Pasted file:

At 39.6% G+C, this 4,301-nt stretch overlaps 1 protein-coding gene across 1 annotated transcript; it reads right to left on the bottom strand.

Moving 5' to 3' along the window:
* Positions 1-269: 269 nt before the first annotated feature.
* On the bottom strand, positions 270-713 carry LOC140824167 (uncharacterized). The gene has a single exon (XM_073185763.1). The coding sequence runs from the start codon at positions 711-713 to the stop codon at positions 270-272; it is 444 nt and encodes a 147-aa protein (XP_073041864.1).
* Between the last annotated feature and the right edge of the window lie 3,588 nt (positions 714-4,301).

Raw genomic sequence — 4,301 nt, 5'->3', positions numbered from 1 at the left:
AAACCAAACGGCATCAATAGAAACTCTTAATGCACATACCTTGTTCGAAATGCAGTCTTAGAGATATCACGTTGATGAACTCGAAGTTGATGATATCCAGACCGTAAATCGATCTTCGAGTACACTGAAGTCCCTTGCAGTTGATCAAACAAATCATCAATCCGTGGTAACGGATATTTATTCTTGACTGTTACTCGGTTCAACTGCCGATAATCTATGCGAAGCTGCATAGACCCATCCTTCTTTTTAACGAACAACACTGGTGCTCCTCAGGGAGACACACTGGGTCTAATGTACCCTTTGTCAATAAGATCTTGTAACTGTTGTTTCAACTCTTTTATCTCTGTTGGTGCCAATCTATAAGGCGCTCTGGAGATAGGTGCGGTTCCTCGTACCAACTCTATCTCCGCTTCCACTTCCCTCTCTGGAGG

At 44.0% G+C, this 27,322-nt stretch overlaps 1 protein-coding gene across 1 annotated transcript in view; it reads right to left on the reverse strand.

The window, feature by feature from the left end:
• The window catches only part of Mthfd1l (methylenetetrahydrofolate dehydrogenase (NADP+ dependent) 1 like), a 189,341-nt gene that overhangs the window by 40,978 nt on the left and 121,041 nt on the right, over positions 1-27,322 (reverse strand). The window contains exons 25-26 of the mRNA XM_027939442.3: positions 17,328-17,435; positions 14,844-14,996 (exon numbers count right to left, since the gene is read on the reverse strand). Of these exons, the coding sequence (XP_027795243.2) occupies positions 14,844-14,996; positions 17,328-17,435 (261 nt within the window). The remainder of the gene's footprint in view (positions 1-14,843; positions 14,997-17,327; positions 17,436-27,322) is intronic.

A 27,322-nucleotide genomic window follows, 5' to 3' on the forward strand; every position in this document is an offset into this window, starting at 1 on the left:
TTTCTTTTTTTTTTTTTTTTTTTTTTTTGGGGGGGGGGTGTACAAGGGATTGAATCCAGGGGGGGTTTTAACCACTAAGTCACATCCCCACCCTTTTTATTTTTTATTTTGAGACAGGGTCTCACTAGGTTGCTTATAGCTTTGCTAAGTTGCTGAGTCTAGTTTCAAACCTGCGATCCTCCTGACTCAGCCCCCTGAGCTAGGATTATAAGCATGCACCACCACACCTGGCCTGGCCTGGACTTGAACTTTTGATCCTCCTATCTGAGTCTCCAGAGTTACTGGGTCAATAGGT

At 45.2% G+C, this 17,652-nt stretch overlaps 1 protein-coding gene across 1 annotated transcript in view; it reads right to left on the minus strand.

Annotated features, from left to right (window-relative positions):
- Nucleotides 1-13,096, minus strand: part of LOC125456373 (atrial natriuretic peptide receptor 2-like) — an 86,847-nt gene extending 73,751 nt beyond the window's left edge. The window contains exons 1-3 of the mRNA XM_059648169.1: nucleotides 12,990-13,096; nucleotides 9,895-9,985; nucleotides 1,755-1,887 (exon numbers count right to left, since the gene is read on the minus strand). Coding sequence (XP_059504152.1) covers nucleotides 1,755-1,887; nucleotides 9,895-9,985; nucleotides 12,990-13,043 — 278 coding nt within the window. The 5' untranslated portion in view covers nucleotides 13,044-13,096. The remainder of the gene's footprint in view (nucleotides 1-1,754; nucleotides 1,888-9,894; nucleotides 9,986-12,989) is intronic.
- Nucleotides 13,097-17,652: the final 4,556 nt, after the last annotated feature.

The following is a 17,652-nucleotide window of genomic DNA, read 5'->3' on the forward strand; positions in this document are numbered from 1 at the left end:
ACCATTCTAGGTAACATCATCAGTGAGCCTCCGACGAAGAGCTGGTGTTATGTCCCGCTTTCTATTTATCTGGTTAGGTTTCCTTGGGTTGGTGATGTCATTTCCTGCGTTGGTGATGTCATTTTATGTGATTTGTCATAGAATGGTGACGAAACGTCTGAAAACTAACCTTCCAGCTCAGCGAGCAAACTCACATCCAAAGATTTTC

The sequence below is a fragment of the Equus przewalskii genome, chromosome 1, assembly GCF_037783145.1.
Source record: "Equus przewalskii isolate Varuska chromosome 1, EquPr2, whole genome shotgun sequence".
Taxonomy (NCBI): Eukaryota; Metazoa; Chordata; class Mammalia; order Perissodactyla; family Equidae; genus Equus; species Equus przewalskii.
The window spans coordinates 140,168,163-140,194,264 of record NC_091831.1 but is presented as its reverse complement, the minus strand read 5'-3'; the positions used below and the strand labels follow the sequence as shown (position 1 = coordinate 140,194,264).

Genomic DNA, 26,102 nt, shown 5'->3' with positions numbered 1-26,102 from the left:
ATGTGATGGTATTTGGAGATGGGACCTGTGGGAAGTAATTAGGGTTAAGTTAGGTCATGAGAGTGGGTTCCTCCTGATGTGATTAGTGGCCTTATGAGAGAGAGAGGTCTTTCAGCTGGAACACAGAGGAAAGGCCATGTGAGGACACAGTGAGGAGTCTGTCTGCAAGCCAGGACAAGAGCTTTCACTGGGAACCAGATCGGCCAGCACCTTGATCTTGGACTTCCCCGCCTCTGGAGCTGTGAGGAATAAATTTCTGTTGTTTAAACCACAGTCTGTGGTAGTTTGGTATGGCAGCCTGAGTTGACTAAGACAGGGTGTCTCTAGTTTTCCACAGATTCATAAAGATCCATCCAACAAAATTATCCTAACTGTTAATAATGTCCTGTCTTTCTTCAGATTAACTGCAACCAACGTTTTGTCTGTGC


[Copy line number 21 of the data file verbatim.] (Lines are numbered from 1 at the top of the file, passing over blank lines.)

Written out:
Taxonomy (NCBI): Eukaryota; Metazoa; Chordata; class Mammalia; order Perissodactyla; family Equidae; genus Equus; species Equus przewalskii.